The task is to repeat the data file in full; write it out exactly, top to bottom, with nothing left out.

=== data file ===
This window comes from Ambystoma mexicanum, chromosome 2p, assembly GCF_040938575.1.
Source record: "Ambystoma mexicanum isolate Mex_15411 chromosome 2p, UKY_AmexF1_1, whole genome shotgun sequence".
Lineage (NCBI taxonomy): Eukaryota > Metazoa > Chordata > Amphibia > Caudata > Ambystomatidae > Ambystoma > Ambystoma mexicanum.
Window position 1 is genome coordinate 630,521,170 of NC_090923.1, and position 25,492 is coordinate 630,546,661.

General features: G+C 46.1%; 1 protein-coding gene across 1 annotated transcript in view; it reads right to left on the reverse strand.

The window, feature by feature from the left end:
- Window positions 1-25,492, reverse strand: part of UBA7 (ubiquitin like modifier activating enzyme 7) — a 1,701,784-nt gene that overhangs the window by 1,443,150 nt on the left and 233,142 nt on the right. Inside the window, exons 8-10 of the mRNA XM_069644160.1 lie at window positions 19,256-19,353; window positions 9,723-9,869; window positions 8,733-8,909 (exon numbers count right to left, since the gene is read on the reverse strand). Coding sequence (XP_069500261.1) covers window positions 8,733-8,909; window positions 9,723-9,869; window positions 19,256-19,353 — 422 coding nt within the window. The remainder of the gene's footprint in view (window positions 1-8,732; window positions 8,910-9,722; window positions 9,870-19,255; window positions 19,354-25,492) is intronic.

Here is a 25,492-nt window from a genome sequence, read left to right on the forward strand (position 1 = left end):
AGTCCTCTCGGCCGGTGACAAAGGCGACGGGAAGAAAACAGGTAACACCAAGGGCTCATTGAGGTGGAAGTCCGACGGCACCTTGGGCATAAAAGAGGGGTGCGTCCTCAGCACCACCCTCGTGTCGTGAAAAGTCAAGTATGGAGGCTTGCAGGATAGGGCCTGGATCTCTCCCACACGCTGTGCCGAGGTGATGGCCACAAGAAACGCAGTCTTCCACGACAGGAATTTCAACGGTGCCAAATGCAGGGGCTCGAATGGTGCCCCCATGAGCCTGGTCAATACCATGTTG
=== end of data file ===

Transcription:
This window comes from Ambystoma mexicanum, chromosome 2p, assembly GCF_040938575.1.
Source record: "Ambystoma mexicanum isolate Mex_15411 chromosome 2p, UKY_AmexF1_1, whole genome shotgun sequence".
Lineage (NCBI taxonomy): Eukaryota > Metazoa > Chordata > Amphibia > Caudata > Ambystomatidae > Ambystoma > Ambystoma mexicanum.
Window position 1 is genome coordinate 630,521,170 of NC_090923.1, and position 25,492 is coordinate 630,546,661.

General features: G+C 46.1%; 1 protein-coding gene across 1 annotated transcript in view; it reads right to left on the reverse strand.

The window, feature by feature from the left end:
- Window positions 1-25,492, reverse strand: part of UBA7 (ubiquitin like modifier activating enzyme 7) — a 1,701,784-nt gene that overhangs the window by 1,443,150 nt on the left and 233,142 nt on the right. Inside the window, exons 8-10 of the mRNA XM_069644160.1 lie at window positions 19,256-19,353; window positions 9,723-9,869; window positions 8,733-8,909 (exon numbers count right to left, since the gene is read on the reverse strand). Coding sequence (XP_069500261.1) covers window positions 8,733-8,909; window positions 9,723-9,869; window positions 19,256-19,353 — 422 coding nt within the window. The remainder of the gene's footprint in view (window positions 1-8,732; window positions 8,910-9,722; window positions 9,870-19,255; window positions 19,354-25,492) is intronic.

Here is a 25,492-nt window from a genome sequence, read left to right on the forward strand (position 1 = left end):
AGTCCTCTCGGCCGGTGACAAAGGCGACGGGAAGAAAACAGGTAACACCAAGGGCTCATTGAGGTGGAAGTCCGACGGCACCTTGGGCATAAAAGAGGGGTGCGTCCTCAGCACCACCCTCGTGTCGTGAAAAGTCAAGTATGGAGGCTTGCAGGATAGGGCCTGGATCTCTCCCACACGCTGTGCCGAGGTGATGGCCACAAGAAACGCAGTCTTCCACGACAGGAATTTCAACGGTGCCAAATGCAGGGGCTCGAATGGTGCCCCCATGAGCCTGGTCAATACCATGTTG